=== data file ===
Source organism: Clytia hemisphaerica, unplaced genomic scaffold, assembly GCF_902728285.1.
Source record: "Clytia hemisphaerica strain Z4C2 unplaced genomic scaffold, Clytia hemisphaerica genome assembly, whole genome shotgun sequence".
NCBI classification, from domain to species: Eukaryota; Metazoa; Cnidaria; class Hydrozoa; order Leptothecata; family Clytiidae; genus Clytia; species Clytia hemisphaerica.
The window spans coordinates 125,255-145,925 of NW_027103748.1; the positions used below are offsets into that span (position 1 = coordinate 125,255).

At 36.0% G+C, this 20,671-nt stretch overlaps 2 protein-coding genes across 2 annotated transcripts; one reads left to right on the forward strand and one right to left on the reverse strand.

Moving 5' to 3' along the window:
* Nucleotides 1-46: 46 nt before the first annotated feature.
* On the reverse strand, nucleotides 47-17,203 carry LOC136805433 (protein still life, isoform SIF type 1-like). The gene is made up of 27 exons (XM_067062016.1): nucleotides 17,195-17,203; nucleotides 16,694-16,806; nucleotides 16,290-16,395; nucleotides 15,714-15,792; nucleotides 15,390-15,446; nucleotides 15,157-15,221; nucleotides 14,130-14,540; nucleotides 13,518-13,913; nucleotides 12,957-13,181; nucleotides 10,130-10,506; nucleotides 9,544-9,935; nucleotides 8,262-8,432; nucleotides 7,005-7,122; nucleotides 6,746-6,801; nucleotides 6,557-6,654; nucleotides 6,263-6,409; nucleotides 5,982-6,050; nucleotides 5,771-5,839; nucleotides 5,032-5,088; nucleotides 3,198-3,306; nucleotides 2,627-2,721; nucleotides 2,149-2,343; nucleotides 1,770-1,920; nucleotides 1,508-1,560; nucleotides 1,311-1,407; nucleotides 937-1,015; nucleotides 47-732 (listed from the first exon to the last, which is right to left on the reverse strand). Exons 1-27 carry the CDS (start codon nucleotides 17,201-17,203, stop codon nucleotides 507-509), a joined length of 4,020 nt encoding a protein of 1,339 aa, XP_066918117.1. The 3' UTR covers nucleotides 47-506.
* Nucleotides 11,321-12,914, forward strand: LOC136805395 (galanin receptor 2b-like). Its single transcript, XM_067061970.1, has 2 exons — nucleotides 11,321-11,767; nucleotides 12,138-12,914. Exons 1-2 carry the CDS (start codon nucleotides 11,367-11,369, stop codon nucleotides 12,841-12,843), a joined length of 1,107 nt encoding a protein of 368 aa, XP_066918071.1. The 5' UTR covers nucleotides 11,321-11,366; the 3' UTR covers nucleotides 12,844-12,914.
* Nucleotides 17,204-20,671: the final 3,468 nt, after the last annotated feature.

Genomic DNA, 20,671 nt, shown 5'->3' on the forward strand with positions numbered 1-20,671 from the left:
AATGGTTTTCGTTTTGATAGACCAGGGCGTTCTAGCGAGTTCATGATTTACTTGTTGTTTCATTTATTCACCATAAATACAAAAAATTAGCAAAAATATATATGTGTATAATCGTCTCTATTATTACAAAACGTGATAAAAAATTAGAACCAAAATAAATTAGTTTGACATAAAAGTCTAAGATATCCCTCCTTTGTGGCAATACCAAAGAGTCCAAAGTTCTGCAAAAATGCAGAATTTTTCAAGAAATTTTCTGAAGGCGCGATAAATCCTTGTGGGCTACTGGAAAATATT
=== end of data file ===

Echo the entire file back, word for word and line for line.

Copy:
Source organism: Clytia hemisphaerica, unplaced genomic scaffold, assembly GCF_902728285.1.
Source record: "Clytia hemisphaerica strain Z4C2 unplaced genomic scaffold, Clytia hemisphaerica genome assembly, whole genome shotgun sequence".
NCBI classification, from domain to species: Eukaryota; Metazoa; Cnidaria; class Hydrozoa; order Leptothecata; family Clytiidae; genus Clytia; species Clytia hemisphaerica.
The window spans coordinates 125,255-145,925 of NW_027103748.1; the positions used below are offsets into that span (position 1 = coordinate 125,255).

At 36.0% G+C, this 20,671-nt stretch overlaps 2 protein-coding genes across 2 annotated transcripts; one reads left to right on the forward strand and one right to left on the reverse strand.

Moving 5' to 3' along the window:
* Nucleotides 1-46: 46 nt before the first annotated feature.
* On the reverse strand, nucleotides 47-17,203 carry LOC136805433 (protein still life, isoform SIF type 1-like). The gene is made up of 27 exons (XM_067062016.1): nucleotides 17,195-17,203; nucleotides 16,694-16,806; nucleotides 16,290-16,395; nucleotides 15,714-15,792; nucleotides 15,390-15,446; nucleotides 15,157-15,221; nucleotides 14,130-14,540; nucleotides 13,518-13,913; nucleotides 12,957-13,181; nucleotides 10,130-10,506; nucleotides 9,544-9,935; nucleotides 8,262-8,432; nucleotides 7,005-7,122; nucleotides 6,746-6,801; nucleotides 6,557-6,654; nucleotides 6,263-6,409; nucleotides 5,982-6,050; nucleotides 5,771-5,839; nucleotides 5,032-5,088; nucleotides 3,198-3,306; nucleotides 2,627-2,721; nucleotides 2,149-2,343; nucleotides 1,770-1,920; nucleotides 1,508-1,560; nucleotides 1,311-1,407; nucleotides 937-1,015; nucleotides 47-732 (listed from the first exon to the last, which is right to left on the reverse strand). Exons 1-27 carry the CDS (start codon nucleotides 17,201-17,203, stop codon nucleotides 507-509), a joined length of 4,020 nt encoding a protein of 1,339 aa, XP_066918117.1. The 3' UTR covers nucleotides 47-506.
* Nucleotides 11,321-12,914, forward strand: LOC136805395 (galanin receptor 2b-like). Its single transcript, XM_067061970.1, has 2 exons — nucleotides 11,321-11,767; nucleotides 12,138-12,914. Exons 1-2 carry the CDS (start codon nucleotides 11,367-11,369, stop codon nucleotides 12,841-12,843), a joined length of 1,107 nt encoding a protein of 368 aa, XP_066918071.1. The 5' UTR covers nucleotides 11,321-11,366; the 3' UTR covers nucleotides 12,844-12,914.
* Nucleotides 17,204-20,671: the final 3,468 nt, after the last annotated feature.

Genomic DNA, 20,671 nt, shown 5'->3' on the forward strand with positions numbered 1-20,671 from the left:
AATGGTTTTCGTTTTGATAGACCAGGGCGTTCTAGCGAGTTCATGATTTACTTGTTGTTTCATTTATTCACCATAAATACAAAAAATTAGCAAAAATATATATGTGTATAATCGTCTCTATTATTACAAAACGTGATAAAAAATTAGAACCAAAATAAATTAGTTTGACATAAAAGTCTAAGATATCCCTCCTTTGTGGCAATACCAAAGAGTCCAAAGTTCTGCAAAAATGCAGAATTTTTCAAGAAATTTTCTGAAGGCGCGATAAATCCTTGTGGGCTACTGGAAAATATT